A PLB is a Personal Locator Beacon and does the same job as an EPIRB: in the event of an emergency it can be activated and, in so doing, its continuous and distinctive radio distress signal will help emergency personnel to locate you. PLBs use the same Cospas-Sarsat satellite communication as EPIRBs. 

PLBs are intended for usage, in order of suitability, for land, maritime and air expeditions.

So, if a PLB essentially performs the same function as an EPIRB, what’s the difference between an EPIRB and a PLB?

Where an EPIRB is made to be carried in a vehicle, boat or on a motorbike, a PLB is for personal use, so it’s smaller and designed to be even more portable, so it can be carried in a hiker’s pocket, for instance, which is why PLBs have rapidly found favour with those who partake in land-based adventure activities, or paddle canoes or kayaks.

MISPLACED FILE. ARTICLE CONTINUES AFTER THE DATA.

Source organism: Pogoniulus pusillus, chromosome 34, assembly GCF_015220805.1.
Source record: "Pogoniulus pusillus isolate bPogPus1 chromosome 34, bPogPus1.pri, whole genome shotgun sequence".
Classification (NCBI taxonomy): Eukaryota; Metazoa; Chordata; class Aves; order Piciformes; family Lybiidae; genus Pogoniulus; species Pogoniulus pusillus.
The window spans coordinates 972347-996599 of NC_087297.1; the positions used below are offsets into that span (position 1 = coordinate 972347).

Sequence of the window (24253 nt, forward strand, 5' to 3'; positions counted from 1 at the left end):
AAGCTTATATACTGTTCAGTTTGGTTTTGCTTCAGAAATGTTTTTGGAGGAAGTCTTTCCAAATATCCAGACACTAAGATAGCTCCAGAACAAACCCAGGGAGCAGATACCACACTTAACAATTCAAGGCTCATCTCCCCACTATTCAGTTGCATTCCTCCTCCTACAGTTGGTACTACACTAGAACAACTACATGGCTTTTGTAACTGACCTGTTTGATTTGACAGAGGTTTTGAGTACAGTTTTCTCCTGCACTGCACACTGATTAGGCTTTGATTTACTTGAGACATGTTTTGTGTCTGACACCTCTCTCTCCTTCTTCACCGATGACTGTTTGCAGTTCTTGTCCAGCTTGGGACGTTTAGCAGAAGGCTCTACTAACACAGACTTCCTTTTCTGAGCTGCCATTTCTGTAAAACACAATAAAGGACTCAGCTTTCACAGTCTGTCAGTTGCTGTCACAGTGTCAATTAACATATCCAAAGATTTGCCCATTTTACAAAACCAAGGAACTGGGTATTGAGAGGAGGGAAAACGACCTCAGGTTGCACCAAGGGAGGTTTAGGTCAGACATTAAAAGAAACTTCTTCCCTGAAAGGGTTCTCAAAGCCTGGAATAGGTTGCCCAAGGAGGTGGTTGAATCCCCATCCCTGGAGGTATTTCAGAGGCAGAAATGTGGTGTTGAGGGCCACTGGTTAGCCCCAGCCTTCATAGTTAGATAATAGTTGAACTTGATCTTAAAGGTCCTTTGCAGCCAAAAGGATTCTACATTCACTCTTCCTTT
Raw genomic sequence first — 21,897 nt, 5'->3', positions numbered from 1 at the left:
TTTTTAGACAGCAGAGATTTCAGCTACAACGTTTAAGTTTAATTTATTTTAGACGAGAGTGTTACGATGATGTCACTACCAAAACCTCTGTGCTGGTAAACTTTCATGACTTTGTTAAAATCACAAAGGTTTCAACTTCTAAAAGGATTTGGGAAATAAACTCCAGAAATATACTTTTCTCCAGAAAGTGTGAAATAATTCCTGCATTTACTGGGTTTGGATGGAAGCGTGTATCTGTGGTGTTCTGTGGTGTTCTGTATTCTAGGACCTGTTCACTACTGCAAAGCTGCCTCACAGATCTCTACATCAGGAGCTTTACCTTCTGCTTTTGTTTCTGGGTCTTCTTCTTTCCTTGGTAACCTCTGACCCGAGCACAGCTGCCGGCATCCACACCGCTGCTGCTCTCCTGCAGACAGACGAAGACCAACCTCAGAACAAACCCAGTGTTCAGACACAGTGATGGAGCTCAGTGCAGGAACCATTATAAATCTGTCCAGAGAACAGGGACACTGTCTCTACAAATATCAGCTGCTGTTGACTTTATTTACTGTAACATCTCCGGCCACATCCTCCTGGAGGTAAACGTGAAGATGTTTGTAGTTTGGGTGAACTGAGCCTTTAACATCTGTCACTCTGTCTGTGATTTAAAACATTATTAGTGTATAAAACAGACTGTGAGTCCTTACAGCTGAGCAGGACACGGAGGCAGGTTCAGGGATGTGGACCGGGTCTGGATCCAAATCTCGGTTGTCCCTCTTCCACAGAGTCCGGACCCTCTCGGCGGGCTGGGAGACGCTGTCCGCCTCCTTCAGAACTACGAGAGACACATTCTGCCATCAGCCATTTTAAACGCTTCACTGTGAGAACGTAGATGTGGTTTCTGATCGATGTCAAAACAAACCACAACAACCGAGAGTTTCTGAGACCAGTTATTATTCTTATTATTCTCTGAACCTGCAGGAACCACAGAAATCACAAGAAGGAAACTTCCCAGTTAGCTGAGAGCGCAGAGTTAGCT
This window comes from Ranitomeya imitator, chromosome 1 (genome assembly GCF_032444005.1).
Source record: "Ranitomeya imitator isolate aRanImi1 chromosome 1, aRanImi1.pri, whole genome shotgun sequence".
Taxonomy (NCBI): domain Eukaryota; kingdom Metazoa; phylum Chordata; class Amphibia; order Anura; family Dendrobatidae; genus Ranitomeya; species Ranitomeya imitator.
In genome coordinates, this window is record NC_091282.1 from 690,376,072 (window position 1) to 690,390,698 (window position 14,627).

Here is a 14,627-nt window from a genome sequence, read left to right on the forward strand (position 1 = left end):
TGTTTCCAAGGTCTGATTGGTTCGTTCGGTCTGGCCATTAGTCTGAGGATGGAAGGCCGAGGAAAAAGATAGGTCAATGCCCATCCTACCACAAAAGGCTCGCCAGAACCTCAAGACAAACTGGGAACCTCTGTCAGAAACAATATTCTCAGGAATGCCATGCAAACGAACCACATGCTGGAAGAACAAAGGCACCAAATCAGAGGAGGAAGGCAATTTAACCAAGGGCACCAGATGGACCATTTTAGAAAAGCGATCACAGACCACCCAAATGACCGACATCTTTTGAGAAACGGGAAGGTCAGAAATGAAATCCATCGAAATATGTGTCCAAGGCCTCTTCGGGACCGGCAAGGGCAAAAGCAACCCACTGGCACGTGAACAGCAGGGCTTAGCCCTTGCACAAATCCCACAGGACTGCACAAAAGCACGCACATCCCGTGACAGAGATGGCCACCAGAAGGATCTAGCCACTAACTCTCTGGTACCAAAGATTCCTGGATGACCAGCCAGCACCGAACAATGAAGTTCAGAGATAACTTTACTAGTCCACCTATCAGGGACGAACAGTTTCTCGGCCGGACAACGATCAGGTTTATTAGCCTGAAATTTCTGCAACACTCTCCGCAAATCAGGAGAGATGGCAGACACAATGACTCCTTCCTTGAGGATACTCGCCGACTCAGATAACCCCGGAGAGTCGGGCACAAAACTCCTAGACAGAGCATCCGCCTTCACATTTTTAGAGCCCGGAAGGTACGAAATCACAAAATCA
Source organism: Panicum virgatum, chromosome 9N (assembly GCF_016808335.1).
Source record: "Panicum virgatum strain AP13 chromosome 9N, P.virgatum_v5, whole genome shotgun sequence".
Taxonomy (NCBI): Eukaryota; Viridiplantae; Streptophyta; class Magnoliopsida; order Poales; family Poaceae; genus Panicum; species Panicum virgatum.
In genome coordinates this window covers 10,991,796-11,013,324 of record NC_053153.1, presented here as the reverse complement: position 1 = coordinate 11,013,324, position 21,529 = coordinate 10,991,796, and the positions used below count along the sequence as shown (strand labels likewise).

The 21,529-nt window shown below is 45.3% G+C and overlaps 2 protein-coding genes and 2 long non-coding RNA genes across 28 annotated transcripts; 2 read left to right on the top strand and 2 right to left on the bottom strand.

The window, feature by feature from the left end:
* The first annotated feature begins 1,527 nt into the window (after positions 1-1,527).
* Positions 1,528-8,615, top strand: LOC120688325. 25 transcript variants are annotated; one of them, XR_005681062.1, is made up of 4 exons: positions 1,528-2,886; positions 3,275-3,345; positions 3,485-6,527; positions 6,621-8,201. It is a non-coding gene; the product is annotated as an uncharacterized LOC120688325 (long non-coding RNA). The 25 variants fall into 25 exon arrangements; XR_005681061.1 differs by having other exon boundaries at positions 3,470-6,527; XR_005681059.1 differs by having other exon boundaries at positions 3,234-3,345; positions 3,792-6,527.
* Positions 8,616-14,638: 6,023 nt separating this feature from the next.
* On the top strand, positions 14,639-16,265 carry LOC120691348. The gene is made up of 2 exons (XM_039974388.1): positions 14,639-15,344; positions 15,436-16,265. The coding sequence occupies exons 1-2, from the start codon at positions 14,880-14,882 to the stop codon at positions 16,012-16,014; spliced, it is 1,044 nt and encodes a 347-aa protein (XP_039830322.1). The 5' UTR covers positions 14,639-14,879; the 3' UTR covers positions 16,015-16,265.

“In some cases, PLBs do not meet carriage requirements for maritime vessels travelling more than 2 nautical miles from the coast,” AMSA states. So if you’re going further off-shore than that, you’ll need an EPIRB. 

PLBs are compact and easy to carry, which makes them very appealing to bush-walkers, hikers and campers. image credit: EPIRBhire PLBs are compact and easy to carry, which makes them very appealing to bush-walkers, hikers and campers. image credit: EPIRBhire

Specific activation steps may differ slightly between different brands and models of PLB, but to activate a KTi SA2G PLB (pictured), as an example of the easy process involved, you’ll first disconnect its antenna and lift that up so it’s vertical, then uncover the ‘Activate’ button, and push and hold that button.